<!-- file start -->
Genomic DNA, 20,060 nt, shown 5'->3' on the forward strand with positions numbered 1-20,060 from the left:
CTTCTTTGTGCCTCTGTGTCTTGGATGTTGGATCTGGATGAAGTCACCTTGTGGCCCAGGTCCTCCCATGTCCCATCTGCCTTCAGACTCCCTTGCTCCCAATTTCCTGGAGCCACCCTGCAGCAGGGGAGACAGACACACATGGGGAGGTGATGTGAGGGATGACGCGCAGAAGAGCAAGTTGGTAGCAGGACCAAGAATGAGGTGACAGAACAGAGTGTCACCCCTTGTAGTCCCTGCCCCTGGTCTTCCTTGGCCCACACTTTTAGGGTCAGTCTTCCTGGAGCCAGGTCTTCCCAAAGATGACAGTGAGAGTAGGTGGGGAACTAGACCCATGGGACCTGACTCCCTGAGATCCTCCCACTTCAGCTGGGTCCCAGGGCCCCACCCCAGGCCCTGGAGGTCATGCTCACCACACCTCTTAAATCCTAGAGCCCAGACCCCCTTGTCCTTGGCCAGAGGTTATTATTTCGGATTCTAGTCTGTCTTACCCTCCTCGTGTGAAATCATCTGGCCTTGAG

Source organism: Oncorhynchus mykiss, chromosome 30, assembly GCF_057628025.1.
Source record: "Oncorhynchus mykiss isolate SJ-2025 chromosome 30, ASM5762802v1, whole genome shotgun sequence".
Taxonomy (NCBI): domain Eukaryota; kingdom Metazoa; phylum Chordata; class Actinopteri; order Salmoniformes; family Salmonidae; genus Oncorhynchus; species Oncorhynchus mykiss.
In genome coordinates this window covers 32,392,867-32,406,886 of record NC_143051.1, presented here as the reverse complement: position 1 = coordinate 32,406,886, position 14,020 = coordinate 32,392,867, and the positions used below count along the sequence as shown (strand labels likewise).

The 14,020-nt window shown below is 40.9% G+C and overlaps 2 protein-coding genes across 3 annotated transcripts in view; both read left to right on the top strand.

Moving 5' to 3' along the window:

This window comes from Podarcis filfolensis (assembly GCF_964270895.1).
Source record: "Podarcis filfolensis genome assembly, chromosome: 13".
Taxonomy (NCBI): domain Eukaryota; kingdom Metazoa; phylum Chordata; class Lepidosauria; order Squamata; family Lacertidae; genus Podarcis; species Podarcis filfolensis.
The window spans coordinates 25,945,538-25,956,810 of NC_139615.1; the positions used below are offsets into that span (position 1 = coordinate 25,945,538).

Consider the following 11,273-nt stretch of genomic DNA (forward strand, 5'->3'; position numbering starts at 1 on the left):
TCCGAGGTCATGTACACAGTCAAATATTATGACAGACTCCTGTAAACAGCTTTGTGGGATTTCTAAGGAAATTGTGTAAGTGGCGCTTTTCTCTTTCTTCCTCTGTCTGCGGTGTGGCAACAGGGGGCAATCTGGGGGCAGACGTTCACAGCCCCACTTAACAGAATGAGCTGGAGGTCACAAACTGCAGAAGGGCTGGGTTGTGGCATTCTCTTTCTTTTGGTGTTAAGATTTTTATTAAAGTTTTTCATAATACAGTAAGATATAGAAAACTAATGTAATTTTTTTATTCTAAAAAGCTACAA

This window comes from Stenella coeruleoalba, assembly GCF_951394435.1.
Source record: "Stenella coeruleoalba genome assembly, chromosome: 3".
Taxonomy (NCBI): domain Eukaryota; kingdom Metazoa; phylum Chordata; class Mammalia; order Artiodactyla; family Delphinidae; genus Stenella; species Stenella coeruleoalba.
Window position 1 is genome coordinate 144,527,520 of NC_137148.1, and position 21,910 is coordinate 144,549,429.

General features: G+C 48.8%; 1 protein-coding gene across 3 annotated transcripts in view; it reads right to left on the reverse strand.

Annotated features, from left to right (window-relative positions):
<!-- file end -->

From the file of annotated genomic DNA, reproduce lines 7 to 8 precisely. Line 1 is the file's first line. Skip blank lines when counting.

The 14,020-nt window shown below is 40.9% G+C and overlaps 2 protein-coding genes across 3 annotated transcripts in view; both read left to right on the top strand.

Moving 5' to 3' along the window: